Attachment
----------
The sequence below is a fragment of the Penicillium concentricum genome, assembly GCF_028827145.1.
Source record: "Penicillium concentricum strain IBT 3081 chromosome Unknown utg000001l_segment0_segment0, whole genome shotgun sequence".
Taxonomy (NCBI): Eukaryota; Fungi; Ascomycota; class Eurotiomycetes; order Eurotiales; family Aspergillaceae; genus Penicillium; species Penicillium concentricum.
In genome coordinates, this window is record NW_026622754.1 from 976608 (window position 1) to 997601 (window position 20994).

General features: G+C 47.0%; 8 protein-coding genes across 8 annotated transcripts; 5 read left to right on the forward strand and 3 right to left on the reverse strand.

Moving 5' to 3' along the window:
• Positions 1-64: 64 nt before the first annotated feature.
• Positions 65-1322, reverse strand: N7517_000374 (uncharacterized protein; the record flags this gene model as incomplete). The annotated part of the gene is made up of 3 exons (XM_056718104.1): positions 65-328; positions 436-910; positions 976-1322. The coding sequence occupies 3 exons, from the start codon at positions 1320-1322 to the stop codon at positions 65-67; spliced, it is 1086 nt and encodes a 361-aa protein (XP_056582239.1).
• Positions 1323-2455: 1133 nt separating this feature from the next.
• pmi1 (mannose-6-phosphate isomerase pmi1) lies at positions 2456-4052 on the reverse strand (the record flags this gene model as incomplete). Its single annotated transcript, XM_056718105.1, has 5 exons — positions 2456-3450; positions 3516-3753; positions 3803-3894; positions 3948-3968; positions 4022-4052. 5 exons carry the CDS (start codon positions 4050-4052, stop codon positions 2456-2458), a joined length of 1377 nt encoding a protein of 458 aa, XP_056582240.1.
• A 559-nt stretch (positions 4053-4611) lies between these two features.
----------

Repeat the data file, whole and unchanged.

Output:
The sequence below is a fragment of the Penicillium concentricum genome, assembly GCF_028827145.1.
Source record: "Penicillium concentricum strain IBT 3081 chromosome Unknown utg000001l_segment0_segment0, whole genome shotgun sequence".
Taxonomy (NCBI): Eukaryota; Fungi; Ascomycota; class Eurotiomycetes; order Eurotiales; family Aspergillaceae; genus Penicillium; species Penicillium concentricum.
In genome coordinates, this window is record NW_026622754.1 from 976608 (window position 1) to 997601 (window position 20994).

General features: G+C 47.0%; 8 protein-coding genes across 8 annotated transcripts; 5 read left to right on the forward strand and 3 right to left on the reverse strand.

Moving 5' to 3' along the window:
• Positions 1-64: 64 nt before the first annotated feature.
• Positions 65-1322, reverse strand: N7517_000374 (uncharacterized protein; the record flags this gene model as incomplete). The annotated part of the gene is made up of 3 exons (XM_056718104.1): positions 65-328; positions 436-910; positions 976-1322. The coding sequence occupies 3 exons, from the start codon at positions 1320-1322 to the stop codon at positions 65-67; spliced, it is 1086 nt and encodes a 361-aa protein (XP_056582239.1).
• Positions 1323-2455: 1133 nt separating this feature from the next.
• pmi1 (mannose-6-phosphate isomerase pmi1) lies at positions 2456-4052 on the reverse strand (the record flags this gene model as incomplete). Its single annotated transcript, XM_056718105.1, has 5 exons — positions 2456-3450; positions 3516-3753; positions 3803-3894; positions 3948-3968; positions 4022-4052. 5 exons carry the CDS (start codon positions 4050-4052, stop codon positions 2456-2458), a joined length of 1377 nt encoding a protein of 458 aa, XP_056582240.1.
• A 559-nt stretch (positions 4053-4611) lies between these two features.